The Four Most Common Mistakes Made by Notaries, and How to Avoid Them

February 5, 2024 / Notary Association of America

Mistake number 1: Not understanding their role

Notaries often sell themselves short by not understanding the authority and power vested in them by the state. They tend to think of themselves as "just witnesses" to signatures. While witnessing signatures is an important function, it is not the primary purpose of a notary. A notary is a public officer appointed and commissioned to administer oaths, to take acknowledgements, and to perform other duties specified by law. The emphasis here is that the notary is a public officer who is empowered to perform official acts for the State. By performing their essential functions, notaries prevent and deter fraud.

Mistake number 2: Not understanding the difference between oaths and acknowledgements

When a person must make a sworn statement, either verbally or in writing, he usually seeks out a notary public. Basically, the notary is responsible for satisfactorily identifying the person and administering a verbal oath to the person. If the sworn statement is in the form of a written instrument, the notary will also witness that person's signature and make a written record of the event in a notarial certificate. Notaries often skip the essential act of administering the oath, resulting in the document being declared invalid by the court or rejected by the receiving party.

Some documents do not require the signer to swear to the truthfulness of the contents of the document. Instead, the signer must acknowledge to an authorized person that he understands the document and is signing or has signed the document voluntarily. Again, the "authorized person" is a notary public, an officer empowered by the State to take acknowledgements. The notary is responsible for identifying the signer, making a reasonable assessment of the signer's understanding of the document and willingness to sign, and completing the required notarial certificate. In the case of an acknowledgement, the notary may or may not actually witness the signing of the document; however, the signer must always be personally present at the time the notary completes the notarization.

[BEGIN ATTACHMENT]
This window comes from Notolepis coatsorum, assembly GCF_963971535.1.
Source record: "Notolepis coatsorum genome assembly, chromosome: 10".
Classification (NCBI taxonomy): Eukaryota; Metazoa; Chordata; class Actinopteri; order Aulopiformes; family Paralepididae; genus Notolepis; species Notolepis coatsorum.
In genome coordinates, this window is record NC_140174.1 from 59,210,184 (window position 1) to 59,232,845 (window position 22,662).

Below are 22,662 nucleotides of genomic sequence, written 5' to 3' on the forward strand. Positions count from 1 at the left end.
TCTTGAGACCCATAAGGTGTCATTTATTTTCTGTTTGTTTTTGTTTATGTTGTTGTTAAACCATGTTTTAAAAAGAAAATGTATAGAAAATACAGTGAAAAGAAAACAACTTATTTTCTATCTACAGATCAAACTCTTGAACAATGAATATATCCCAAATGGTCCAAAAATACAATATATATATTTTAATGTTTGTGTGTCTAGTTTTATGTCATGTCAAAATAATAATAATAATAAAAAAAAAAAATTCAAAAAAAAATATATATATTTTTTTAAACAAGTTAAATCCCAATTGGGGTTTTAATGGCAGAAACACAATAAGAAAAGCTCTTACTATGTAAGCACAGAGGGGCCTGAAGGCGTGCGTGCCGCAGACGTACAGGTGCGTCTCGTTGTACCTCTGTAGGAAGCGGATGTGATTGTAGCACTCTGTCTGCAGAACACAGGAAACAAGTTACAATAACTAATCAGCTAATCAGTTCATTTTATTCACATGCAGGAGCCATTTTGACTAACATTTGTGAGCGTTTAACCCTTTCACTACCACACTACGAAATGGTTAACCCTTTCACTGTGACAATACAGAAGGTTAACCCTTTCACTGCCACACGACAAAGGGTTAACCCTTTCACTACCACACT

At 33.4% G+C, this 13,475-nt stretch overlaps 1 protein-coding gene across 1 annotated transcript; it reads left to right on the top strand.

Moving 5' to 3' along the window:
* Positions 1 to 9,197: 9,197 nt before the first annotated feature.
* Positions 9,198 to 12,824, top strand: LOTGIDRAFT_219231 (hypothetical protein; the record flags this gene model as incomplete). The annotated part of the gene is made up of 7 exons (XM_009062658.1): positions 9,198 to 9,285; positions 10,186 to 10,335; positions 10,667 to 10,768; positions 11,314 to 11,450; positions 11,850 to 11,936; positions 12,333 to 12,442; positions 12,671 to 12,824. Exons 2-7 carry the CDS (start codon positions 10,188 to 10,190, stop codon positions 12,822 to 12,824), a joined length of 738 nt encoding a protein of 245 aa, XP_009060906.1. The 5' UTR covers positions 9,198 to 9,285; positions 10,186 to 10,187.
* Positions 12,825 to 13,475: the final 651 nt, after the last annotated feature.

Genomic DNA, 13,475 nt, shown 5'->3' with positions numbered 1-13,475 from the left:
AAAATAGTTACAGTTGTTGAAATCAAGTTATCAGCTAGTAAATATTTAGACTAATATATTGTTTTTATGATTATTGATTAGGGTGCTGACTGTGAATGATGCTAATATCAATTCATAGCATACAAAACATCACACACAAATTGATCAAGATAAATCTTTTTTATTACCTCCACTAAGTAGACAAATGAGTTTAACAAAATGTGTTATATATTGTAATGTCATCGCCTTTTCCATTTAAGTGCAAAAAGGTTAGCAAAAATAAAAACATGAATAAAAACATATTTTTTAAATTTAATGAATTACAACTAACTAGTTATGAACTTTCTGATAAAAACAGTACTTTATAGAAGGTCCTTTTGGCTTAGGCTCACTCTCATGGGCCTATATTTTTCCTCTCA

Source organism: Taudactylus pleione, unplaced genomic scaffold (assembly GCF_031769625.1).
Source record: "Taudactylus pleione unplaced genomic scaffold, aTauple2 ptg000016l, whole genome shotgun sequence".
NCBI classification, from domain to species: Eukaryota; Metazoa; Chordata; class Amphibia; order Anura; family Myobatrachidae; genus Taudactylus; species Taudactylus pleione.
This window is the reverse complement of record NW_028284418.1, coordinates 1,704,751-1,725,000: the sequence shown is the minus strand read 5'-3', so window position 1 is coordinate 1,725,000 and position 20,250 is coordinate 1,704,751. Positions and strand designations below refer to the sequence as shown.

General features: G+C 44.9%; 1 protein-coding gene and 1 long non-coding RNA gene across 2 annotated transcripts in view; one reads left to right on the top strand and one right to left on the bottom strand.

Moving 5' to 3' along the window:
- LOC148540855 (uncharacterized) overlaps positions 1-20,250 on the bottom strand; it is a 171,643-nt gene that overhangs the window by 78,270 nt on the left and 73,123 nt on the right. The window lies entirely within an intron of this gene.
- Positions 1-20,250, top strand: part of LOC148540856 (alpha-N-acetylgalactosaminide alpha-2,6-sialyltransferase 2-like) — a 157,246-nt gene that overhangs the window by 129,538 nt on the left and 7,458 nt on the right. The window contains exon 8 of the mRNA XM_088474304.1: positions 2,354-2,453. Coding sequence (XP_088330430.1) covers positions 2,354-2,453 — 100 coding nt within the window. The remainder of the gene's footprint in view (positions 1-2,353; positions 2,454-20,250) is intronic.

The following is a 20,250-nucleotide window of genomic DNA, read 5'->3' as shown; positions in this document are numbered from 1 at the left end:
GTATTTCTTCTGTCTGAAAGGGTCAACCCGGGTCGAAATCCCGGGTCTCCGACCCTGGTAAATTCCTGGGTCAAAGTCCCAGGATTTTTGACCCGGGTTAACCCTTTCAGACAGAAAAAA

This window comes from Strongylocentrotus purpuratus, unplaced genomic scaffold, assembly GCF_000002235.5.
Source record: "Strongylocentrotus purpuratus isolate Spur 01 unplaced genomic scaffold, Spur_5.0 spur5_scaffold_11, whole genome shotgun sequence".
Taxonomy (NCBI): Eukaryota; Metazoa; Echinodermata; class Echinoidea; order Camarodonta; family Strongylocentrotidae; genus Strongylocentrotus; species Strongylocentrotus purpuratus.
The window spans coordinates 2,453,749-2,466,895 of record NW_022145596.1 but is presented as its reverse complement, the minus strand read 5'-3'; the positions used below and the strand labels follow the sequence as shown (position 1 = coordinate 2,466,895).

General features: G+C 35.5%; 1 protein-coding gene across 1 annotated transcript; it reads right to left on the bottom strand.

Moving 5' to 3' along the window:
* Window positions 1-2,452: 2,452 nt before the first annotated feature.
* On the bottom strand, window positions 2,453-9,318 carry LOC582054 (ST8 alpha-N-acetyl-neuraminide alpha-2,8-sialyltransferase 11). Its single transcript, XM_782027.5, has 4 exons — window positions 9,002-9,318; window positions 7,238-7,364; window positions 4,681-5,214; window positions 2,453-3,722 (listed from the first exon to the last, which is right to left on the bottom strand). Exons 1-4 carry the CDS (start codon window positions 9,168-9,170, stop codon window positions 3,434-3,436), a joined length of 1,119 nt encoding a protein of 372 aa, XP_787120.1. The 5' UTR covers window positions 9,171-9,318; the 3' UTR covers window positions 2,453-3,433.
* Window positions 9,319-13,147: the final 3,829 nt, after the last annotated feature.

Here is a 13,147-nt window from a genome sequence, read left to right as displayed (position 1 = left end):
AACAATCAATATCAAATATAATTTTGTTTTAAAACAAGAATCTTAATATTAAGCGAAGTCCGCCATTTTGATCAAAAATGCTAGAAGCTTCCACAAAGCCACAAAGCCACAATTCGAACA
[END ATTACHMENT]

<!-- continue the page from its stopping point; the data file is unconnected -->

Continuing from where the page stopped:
Mistake number 3: Violating the presence requirement

One of the main ways that a notary prevents fraud in written transactions is to require that the document signer personally appear before the notary at the time of the notarization. In fact, the law prohibits a notary from notarizing a signature if the signer is not present. Violating the personal presence requirement may result in a monetary loss for the victim, leading to a lawsuit against the notary or a claim against the notary's bond. Notaries are often led astray of the law when asked to do a special favor for a relative, friend, or boss. Remember, there is no exception to the presence requirement for every notarization, and the results of violating this requirement can be devastating.

Mistake number 4: Not completing a notarial certificate

The law requires that the notary make a written record of the notarial act in a certificate or statement containing certain information. It is never permissible for the notary to just sign a document and affix the notary seal-in fact, that is a meaningless act and is an improper use of the notary seal.

The law specified certain information to be included in the certificate:

  • the location of the notarization(venue)
  • the notarial act performed (oath or acknowledgement)
  • that the person personally appeared before the notary
  • the date of the notarial act
  • the name of the person whose signature is being notarized
  • the type of identification presented
  • the notary's signature, printed name, and seal

If the document does not have a notarial certificate, the notary may type or write a certificate on the document at the signer's direction. Be very sure that you do not advise the signer regarding the type of notarial act required. This may be considered "practicing law without a license" which could result in severe penalties against the notary. Simply explain the difference between an oath and an acknowledgement, and let your customer decide what type of act is needed.

If the notarial certificate does not contain all the required information, the notary should write in the correct information. You will want to make sure that your notarial certificate is accurate and complete for every notarization.

Now that you know what the four most common mistakes of notaries are, you can avoid them and the negative results that follow. If you need additional assistance in understanding your duties, please contact us at 1-800-422-1555. or visit us at